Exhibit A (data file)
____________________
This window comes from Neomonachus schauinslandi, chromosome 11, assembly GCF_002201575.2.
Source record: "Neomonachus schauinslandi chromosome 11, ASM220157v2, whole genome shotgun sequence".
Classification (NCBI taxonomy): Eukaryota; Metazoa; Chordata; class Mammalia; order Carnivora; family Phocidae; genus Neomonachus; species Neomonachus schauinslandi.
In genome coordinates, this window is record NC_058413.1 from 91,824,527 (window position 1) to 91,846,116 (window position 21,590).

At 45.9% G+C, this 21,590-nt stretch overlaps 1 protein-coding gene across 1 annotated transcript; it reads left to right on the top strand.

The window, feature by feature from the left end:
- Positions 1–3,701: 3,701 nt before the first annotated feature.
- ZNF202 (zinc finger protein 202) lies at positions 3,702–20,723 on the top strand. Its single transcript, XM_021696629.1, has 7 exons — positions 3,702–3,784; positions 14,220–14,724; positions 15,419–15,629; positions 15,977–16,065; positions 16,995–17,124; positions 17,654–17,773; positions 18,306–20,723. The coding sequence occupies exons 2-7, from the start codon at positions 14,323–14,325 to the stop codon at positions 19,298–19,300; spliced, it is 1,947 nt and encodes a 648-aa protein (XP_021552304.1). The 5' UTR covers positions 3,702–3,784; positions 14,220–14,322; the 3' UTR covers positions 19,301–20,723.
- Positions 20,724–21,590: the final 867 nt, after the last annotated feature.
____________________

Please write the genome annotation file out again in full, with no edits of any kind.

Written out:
This window comes from Neomonachus schauinslandi, chromosome 11, assembly GCF_002201575.2.
Source record: "Neomonachus schauinslandi chromosome 11, ASM220157v2, whole genome shotgun sequence".
Classification (NCBI taxonomy): Eukaryota; Metazoa; Chordata; class Mammalia; order Carnivora; family Phocidae; genus Neomonachus; species Neomonachus schauinslandi.
In genome coordinates, this window is record NC_058413.1 from 91,824,527 (window position 1) to 91,846,116 (window position 21,590).

At 45.9% G+C, this 21,590-nt stretch overlaps 1 protein-coding gene across 1 annotated transcript; it reads left to right on the top strand.

The window, feature by feature from the left end:
- Positions 1–3,701: 3,701 nt before the first annotated feature.
- ZNF202 (zinc finger protein 202) lies at positions 3,702–20,723 on the top strand. Its single transcript, XM_021696629.1, has 7 exons — positions 3,702–3,784; positions 14,220–14,724; positions 15,419–15,629; positions 15,977–16,065; positions 16,995–17,124; positions 17,654–17,773; positions 18,306–20,723. The coding sequence occupies exons 2-7, from the start codon at positions 14,323–14,325 to the stop codon at positions 19,298–19,300; spliced, it is 1,947 nt and encodes a 648-aa protein (XP_021552304.1). The 5' UTR covers positions 3,702–3,784; positions 14,220–14,322; the 3' UTR covers positions 19,301–20,723.
- Positions 20,724–21,590: the final 867 nt, after the last annotated feature.